work at enormous rates of Giga-bps, and are providing new challenges
for their designers.
Area Network (MAN):
MAN is a network that interconnects users with computer resources
in a geographic area or region larger than that covered by a
LAN but smaller than the area covered by a WAN. The term MAN
is applied to the interconnection of networks in a city into
a single larger network (which may then also offer efficient
connection to a wide area network). It is also used to mean
the interconnection of several local area networks by bridging
them with backbone lines. The latter usage is also sometimes
referred to as a campus network. It s usually in a ring configuration.
A new era of computer networking is emerging with new MAN technologies
that extend Ethernet LAN networks across the MAN via fiber-optic
links. Most important, these services are being offered by carriers
that compete with the incumbent phone companies, and they are
MAN can also be created using wireless bridge technology.
Area Networks (SAN):
A SAN is a dedicated, high-performance network used to move
data between servers and storage resources. In very basic terms,
a SAN can be anything from two servers on a network accessing
a central pool of storage devices to several thousand servers
accessing many millions of megabytes of storage. Conceptually,
a SAN can be thought of as a separate network of storage devices
physically removed from, but still connected to, the network.
SANs evolved from the concept of taking storage devices off
the LAN and creating a separate back-end network designed specifically
for storing data. Because it is a separate, dedicated network,
it avoids any storage traffic conflict between clients and servers.
SAN technology allows high-speed server-to-storage, storage-to-storage,
or server-to-server connectivity. This method uses a separate
network infrastructure that relieves any problems associated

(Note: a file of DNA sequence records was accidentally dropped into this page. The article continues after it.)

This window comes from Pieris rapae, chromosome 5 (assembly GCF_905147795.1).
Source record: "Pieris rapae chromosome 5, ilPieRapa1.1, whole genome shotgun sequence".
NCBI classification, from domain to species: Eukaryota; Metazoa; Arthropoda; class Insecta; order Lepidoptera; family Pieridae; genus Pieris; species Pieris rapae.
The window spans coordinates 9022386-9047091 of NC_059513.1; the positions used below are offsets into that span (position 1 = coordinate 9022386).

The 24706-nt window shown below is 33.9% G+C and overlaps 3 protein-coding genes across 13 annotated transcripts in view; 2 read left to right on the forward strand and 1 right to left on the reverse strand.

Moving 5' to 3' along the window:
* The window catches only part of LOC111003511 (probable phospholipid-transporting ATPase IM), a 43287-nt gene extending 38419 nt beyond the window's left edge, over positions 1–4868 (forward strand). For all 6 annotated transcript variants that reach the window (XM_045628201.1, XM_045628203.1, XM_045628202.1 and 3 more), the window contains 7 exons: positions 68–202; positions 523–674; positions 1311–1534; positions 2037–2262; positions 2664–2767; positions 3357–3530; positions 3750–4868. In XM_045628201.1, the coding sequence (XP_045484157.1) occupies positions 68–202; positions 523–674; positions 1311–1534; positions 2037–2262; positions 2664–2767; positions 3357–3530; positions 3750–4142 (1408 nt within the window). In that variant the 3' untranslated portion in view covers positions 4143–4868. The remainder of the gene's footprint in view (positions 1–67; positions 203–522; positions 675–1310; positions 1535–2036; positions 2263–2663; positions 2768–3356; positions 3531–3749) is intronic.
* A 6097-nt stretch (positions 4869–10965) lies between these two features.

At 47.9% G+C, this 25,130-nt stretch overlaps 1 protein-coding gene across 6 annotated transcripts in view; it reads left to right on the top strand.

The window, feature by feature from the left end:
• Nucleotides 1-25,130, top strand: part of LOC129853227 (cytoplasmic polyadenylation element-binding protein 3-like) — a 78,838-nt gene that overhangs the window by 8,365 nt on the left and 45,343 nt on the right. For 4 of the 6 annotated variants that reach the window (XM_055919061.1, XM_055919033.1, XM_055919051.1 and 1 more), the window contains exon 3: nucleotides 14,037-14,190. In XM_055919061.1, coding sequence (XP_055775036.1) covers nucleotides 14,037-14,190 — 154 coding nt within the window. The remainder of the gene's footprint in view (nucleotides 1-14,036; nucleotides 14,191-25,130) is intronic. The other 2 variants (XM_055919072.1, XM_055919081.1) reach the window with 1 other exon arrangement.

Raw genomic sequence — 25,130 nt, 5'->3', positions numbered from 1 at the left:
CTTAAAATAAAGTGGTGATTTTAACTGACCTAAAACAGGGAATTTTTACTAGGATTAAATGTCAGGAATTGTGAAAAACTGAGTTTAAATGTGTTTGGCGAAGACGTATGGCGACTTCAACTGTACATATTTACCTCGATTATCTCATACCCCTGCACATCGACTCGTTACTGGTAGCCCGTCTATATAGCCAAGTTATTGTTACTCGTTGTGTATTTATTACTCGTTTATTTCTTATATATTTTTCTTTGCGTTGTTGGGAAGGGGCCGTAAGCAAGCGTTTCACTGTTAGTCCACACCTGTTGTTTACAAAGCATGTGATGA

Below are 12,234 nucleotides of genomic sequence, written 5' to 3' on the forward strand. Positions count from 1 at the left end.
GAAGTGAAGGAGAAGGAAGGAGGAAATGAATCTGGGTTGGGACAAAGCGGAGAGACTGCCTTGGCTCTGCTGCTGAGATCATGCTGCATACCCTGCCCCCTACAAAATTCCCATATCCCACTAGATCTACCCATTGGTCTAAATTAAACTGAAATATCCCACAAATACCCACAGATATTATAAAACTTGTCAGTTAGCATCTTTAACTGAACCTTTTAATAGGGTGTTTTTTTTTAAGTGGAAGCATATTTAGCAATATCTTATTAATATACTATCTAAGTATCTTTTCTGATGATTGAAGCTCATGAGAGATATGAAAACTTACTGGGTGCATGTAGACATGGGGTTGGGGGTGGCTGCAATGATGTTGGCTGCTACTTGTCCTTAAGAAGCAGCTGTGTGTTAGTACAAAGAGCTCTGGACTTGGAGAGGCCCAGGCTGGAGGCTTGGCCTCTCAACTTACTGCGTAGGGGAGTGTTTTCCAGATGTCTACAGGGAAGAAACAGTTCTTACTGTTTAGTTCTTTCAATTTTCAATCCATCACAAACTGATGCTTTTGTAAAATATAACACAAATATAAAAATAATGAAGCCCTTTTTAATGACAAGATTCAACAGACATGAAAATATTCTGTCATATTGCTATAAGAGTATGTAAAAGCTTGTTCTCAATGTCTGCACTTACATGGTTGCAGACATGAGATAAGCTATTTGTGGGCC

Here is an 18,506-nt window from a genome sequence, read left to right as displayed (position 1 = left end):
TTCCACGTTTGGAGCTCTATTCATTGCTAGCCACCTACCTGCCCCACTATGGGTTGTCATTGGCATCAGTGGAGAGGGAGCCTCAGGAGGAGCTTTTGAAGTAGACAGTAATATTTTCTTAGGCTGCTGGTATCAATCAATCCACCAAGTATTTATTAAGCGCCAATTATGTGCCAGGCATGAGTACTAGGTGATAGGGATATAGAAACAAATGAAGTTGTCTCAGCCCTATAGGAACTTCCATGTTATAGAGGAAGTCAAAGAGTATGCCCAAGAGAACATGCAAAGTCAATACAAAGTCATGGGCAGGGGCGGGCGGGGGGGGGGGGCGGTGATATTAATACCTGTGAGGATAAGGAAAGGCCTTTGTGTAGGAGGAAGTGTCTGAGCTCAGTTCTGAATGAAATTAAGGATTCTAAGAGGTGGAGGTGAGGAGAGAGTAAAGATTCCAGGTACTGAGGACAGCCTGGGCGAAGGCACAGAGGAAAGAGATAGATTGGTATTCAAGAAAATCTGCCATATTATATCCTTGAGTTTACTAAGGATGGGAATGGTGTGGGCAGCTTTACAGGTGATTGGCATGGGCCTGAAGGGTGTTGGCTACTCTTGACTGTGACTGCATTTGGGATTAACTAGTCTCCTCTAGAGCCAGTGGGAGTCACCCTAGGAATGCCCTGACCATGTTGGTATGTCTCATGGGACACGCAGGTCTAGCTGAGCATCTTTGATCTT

with existing network connectivity. It connects servers to data
storage devices through a technology like Fibre Channel.
SANs offer the following features:
· Performance – SANs enable concurrent access of disk or tape
arrays by two or more servers at high speeds, providing enhanced
· Availability – SANs have disaster tolerance built in, because
data can be mirrored using a SAN up to 10 kilometers (km) or
6.2 miles away.
· Scalability – Like a LAN/WAN, it can use a variety of technologies.
This allows easy relocation of backup data, operations, file
migration, and data replication between systems.
But so far the technology is in its infancy as standards are
Private Network (VPN):
VPN is a private network that uses a public network (usually
the Internet) to connect remote sites or users together. Instead
of using a dedicated, real-world connection such as leased line,
a VPN uses "virtual" connections routed through the
Internet from the company’s private network to the remote site.
It enables one to send data between two computers across a shared
or public inter network in a manner that emulates the properties
of a point-to-point private link.
following are the three main types of VPNs:
· Remote-Access VPNs – Access VPNs provide remote access to
a mobile worker and small office/home office (SOHO) to the headquarters
of the Intranet or Extranet over a shared infrastructure. Access
VPNs use analog, dialup, ISDN, digital subscriber line (DSL),
mobile IP, and cable technologies to securely connect mobile
users and branch offices.
· Intranet-based - If a company has one or more remote locations
that they wish to join in a single private network, they can
create an intranet VPN to connect LAN to LAN. Intranet VPNs
differ from Extranet VPNs in that they allow access only to
the employees of the enterprise.
Extranet-based - When a company has a close relationship with
another company (for example, a partner, supplier or customer),
they can build an extranet VPN that connects LAN to LAN, and
that allows all of the various companies to work in a shared
environment. Extranet VPNs differ from Intranet VPNs in that
they allow access to users outside the enterprise.
follows a client and server approach. VPN clients authenticate
users, encrypt data, and otherwise manage sessions with VPN
servers utilizing a technique called tunneling.
A tunnel is a logical structure that encapsulates the frame
and data of one protocol inside the Data field of another protocol.
Thus, the encapsulated data frame may transit through networks
that it would otherwise not be capable of traversing.
Resources on the Internet :